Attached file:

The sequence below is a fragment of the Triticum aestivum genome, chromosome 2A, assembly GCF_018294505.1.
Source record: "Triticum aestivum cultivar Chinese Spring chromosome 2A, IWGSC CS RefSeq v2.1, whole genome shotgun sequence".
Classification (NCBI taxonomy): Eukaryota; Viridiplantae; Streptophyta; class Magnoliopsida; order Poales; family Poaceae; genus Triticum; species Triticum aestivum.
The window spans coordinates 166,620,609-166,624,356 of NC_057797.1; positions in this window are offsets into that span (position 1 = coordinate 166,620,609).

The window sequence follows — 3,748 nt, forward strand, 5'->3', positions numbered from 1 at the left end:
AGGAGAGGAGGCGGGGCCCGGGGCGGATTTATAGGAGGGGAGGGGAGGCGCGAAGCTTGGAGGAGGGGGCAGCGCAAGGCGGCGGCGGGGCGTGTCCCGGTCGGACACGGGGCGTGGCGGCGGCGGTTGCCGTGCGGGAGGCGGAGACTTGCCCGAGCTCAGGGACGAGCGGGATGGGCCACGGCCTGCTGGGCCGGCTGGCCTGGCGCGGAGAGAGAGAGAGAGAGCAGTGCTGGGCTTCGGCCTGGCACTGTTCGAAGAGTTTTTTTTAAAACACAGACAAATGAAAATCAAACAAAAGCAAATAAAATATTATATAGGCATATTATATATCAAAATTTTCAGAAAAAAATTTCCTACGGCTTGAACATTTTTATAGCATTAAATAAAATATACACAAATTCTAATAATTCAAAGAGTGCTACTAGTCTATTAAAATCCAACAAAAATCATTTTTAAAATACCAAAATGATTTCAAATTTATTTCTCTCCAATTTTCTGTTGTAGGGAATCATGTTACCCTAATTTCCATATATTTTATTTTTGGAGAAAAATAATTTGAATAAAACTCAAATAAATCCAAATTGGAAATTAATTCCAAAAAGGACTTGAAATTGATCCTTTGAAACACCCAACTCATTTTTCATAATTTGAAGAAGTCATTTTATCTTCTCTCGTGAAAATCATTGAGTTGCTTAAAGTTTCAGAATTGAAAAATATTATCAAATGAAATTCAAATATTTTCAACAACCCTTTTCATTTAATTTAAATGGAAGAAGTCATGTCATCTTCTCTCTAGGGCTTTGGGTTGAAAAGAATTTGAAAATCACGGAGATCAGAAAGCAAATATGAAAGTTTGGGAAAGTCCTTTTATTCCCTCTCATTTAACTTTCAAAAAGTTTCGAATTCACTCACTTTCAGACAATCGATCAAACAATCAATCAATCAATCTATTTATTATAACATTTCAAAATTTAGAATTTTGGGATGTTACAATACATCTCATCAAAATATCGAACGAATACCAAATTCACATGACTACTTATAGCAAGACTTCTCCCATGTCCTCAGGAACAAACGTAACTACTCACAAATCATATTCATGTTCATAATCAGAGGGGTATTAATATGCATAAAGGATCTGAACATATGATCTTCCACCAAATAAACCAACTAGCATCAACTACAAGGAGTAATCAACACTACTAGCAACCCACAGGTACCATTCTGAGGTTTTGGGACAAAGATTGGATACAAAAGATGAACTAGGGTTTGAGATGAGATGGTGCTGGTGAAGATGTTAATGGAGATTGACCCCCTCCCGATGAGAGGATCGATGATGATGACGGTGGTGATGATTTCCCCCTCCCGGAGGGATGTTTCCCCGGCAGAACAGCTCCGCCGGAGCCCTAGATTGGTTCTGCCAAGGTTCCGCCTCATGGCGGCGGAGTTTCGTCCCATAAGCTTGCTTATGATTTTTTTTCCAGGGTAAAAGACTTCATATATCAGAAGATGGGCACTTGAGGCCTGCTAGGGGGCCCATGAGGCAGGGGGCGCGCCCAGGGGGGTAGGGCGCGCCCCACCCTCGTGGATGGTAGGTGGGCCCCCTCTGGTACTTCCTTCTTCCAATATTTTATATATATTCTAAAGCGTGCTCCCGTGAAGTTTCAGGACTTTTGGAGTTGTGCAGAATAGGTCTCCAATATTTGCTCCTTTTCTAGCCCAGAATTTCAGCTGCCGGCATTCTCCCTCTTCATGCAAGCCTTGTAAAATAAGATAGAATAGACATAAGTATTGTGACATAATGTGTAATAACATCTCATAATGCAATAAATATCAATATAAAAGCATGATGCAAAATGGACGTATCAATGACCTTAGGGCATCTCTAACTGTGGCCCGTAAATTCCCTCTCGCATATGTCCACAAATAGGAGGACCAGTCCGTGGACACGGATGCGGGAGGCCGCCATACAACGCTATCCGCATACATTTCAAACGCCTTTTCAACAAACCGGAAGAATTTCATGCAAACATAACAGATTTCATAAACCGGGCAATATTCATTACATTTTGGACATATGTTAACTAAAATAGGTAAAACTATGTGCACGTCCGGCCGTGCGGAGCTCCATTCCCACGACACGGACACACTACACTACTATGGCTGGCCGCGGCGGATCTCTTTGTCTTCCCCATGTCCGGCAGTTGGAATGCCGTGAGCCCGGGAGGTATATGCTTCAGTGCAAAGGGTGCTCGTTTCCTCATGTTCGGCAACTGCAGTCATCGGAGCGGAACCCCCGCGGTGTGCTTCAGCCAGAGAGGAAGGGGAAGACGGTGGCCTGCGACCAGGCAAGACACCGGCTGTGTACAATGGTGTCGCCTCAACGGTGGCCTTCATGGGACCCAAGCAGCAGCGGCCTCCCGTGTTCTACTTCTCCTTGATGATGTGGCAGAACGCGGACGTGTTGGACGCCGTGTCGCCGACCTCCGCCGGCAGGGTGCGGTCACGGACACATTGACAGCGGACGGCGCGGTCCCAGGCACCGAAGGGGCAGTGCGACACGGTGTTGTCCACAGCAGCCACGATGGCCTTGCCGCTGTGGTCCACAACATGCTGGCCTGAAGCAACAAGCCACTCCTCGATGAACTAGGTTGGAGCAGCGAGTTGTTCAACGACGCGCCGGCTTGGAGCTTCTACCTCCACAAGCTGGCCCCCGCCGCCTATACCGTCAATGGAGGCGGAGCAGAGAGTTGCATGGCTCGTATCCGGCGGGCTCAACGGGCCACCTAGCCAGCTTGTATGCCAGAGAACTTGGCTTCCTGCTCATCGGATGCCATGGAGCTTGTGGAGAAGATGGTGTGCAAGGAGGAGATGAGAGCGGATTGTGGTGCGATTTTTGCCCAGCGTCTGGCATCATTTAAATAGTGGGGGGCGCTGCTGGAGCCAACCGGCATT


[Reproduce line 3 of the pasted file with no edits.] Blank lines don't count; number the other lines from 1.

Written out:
Classification (NCBI taxonomy): Eukaryota; Viridiplantae; Streptophyta; class Magnoliopsida; order Poales; family Poaceae; genus Triticum; species Triticum aestivum.